Post your ideas about the hardware and software choices you would make in relation to your discipline area.
My discipline areas are Society & Environment and English which require students to develop key historical understandings based on continuity and change, critically evaluate evidence by locating primary and secondary resources and analyse historical contexts to form historical argument (ACARA, 7-10 History, 2016). My students also require key language, literature and literacy skills that enable them to interpret, create and discuss a variety of multimodal texts (ACARA, English, 2016). The good news is that technology can effectively enhance development of these outcomes and enable development of 21st-century skills whilst being motivating, engaging and authentic. We can teach our students to be critical consumers of information and develop digital literacies whilst providing opportunities to collaborate, communicate and connect by shifting pedagogy toward constructivist learning environments that are cohesive with curriculum standards (Roblyer & Doering, 2014, p. 304).
Smart Devices – Mobile technologies have blurred the boundary of formal/informal learning environments and present an opportunity to establish life-long learning skills by utilising a tool that is engaging and authentic to student lives beyond the classroom. It is my hope that students will be able to BYOD to the classroom to access information, connect and create content on the devices they are familiar with to make the learning more meaningful. Students are also able to utilise the photographic capabilities of such devices to explore community-based historical issues and construct texts all from one device with minimal cost to the school (Roblyer & Doering, 2014, p. 376).
Interactive Whiteboards – this tool presents an opportunity to make learning interactive with students engaging directly with the technology and exploring the affordances it offers. Virtual site studies can be conducted from an interactive whiteboard, enabling students to collectively visit areas unavailable locally, giving students a deeper perspective on the world around them. I think this is one area in which technology enables certain experiences that are unavailable in a traditional context. Interestingly, Wood and Ashfield argue that the use of IWBs in the classroom improves the pace of learning which is crucial to covering the broad and extensive nature of the history curriculum (Wood & Ashfield, 2007).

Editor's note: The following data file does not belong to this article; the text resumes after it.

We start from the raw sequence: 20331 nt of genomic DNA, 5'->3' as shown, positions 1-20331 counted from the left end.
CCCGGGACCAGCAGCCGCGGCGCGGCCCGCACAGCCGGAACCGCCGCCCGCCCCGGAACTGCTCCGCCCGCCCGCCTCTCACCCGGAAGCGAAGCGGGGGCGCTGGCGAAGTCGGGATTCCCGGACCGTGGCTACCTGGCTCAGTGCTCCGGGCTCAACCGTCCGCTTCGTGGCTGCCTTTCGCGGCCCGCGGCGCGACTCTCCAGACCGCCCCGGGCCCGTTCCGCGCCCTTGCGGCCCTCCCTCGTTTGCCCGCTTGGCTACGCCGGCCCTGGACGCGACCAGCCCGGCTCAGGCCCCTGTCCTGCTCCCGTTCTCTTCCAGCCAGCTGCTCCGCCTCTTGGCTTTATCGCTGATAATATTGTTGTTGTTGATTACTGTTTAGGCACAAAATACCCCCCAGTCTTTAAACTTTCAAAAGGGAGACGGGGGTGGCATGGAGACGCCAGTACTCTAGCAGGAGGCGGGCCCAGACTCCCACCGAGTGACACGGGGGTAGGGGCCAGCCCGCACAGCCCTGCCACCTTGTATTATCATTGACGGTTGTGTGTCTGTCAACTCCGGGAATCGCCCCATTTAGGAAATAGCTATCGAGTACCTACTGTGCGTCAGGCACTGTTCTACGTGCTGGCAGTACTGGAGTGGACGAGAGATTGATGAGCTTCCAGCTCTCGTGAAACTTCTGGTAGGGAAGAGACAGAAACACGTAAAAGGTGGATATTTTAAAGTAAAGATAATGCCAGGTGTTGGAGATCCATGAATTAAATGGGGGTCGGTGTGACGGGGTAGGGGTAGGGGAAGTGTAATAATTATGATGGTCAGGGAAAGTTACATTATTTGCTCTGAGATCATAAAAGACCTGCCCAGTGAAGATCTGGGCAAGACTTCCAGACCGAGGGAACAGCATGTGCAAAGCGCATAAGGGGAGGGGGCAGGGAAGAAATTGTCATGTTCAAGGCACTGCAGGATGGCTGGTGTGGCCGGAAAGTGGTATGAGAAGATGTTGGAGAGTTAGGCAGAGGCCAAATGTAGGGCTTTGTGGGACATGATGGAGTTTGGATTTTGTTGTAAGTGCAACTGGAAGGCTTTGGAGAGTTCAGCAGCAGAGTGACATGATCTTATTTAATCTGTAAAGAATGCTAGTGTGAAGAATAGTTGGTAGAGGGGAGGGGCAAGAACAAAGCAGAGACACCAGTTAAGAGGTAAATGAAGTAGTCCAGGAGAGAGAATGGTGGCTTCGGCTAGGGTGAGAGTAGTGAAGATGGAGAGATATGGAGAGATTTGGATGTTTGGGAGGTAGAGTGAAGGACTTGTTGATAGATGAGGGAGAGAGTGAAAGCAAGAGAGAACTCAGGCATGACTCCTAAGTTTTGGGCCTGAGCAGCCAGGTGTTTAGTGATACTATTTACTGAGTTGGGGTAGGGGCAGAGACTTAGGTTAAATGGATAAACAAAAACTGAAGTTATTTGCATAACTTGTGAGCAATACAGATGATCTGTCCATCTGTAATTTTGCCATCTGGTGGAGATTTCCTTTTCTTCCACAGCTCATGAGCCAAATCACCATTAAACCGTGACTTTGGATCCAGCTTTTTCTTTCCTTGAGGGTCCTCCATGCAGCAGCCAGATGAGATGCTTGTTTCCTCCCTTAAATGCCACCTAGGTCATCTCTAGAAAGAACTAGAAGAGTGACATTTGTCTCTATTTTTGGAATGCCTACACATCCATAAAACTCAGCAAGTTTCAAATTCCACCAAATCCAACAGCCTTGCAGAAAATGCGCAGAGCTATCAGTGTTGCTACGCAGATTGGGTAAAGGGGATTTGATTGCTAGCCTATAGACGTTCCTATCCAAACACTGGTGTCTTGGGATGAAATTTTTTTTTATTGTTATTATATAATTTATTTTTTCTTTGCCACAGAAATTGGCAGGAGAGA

VoiceThread – Enables students to collaborate around various forms of content; PDFs, images, videos, and text (Roblyer & Doering, 2014, p. 376). It is hands-on, interactive software that is accessible from any device, laptop, computer. Students can add real-time audio and visual comments, connecting and expanding their communities for learning. This software is applicable for any discipline but can be used specifically to address key English outcomes that require students to interpret, create and engage with multimodal texts.
Timeglider– This is web-based software that enables students to create free timelines for mapping the context of specific history content and planning projects. Students are then able to share these and collaborate with others. The affordances of such software enable students to develop 21st-century digital literacies by offering links and tutorials that teach students how to produce and share content. The use of this software aligns with key history outcomes where students examine continuity and change in a multimodal format (ACARA, 2016a).
ACARA. (2016a). 7 – 10 History. Retrieved from Australian Curriculum: http://www.australiancurriculum.edu.au/humanities-and-social-sciences/history/curriculum/f-10?y=10&s=HKU&s=HS&c=1&c=2&c=3&c=4&c=5&c=7&c=6&layout=1
ACARA. (2016b). English. Retrieved from Australian Curriculum: http://www.australiancurriculum.edu.au/english/curriculum/f-10?layout=1#level10
Roblyer, M. D., & Doering, A. H. (2014). Intergrating Educational Technology into Teaching (6th ed.). Essex, UK: Pearson Education Limited.
Wood, R., & Ashfield, J. (2007). The use of the interactive whiteboard for creative teaching and learning in literacy and mathematics. British Journal of Educational Technology, 39(1), 84-96.